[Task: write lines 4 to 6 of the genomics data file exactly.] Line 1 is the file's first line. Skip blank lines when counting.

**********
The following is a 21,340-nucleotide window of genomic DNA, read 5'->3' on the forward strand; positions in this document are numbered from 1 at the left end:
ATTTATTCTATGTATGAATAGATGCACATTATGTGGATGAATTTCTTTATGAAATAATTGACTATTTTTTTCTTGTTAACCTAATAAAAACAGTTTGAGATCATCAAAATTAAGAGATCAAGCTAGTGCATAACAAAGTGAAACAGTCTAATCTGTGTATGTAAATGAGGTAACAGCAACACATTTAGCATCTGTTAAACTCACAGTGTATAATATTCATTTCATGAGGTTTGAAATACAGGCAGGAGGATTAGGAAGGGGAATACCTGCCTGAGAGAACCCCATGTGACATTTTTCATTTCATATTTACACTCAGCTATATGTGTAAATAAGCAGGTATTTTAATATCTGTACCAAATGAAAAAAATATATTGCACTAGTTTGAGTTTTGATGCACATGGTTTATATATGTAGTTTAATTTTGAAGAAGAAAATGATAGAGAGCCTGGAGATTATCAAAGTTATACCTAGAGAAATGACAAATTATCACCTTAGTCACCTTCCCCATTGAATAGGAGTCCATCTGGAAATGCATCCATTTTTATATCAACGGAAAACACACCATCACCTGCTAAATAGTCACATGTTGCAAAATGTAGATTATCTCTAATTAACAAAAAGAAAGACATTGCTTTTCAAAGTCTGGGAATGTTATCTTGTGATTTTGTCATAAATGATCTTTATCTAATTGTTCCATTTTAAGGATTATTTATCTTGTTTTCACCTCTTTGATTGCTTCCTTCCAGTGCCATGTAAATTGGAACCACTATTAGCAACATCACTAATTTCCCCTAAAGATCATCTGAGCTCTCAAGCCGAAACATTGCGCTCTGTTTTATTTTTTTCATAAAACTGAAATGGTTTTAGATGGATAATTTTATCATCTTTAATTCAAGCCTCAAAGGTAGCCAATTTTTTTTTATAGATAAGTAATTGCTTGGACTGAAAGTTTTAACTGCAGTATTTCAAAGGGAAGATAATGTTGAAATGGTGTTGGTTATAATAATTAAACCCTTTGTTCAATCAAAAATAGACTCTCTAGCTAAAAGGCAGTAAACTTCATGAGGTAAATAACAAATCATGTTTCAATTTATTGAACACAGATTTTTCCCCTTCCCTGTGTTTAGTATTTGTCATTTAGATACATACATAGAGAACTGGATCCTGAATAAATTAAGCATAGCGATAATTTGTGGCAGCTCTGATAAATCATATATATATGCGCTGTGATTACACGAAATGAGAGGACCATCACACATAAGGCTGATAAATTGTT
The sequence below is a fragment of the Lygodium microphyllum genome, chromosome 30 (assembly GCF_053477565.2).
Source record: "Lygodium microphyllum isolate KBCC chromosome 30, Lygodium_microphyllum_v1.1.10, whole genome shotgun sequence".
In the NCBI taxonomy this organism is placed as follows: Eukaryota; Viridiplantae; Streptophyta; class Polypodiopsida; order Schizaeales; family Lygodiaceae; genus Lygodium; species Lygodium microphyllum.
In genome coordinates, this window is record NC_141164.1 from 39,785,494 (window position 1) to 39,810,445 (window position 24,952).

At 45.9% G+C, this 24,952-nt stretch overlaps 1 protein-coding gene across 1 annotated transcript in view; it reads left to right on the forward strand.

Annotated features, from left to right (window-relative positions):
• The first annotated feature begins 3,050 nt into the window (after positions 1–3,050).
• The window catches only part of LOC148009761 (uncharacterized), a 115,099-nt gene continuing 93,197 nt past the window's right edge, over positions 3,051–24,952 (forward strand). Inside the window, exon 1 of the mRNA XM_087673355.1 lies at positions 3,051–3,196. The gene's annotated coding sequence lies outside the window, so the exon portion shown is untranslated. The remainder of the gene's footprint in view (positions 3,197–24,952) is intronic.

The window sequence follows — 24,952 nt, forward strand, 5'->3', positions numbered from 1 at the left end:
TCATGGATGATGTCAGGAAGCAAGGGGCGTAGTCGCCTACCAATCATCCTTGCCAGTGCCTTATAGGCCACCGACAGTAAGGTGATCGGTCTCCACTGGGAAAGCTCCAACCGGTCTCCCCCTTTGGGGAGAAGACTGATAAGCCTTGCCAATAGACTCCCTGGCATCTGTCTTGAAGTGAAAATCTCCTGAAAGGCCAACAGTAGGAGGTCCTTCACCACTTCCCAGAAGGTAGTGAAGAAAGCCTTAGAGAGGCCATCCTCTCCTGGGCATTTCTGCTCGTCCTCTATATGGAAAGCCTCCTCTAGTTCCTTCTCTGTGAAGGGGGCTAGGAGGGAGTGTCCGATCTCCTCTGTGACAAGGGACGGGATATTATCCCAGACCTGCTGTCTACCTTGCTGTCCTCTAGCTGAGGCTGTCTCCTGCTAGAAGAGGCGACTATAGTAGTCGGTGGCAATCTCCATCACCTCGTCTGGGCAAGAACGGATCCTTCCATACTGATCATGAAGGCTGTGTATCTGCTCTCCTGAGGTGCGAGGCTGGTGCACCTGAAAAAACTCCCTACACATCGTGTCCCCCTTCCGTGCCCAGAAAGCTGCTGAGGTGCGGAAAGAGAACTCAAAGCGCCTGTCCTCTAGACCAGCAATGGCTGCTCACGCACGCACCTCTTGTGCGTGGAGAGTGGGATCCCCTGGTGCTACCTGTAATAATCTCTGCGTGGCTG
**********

Source record: "Lygodium microphyllum isolate KBCC chromosome 30, Lygodium_microphyllum_v1.1.10, whole genome shotgun sequence".
In the NCBI taxonomy this organism is placed as follows: Eukaryota; Viridiplantae; Streptophyta; class Polypodiopsida; order Schizaeales; family Lygodiaceae; genus Lygodium; species Lygodium microphyllum.
In genome coordinates, this window is record NC_141164.1 from 39,785,494 (window position 1) to 39,810,445 (window position 24,952).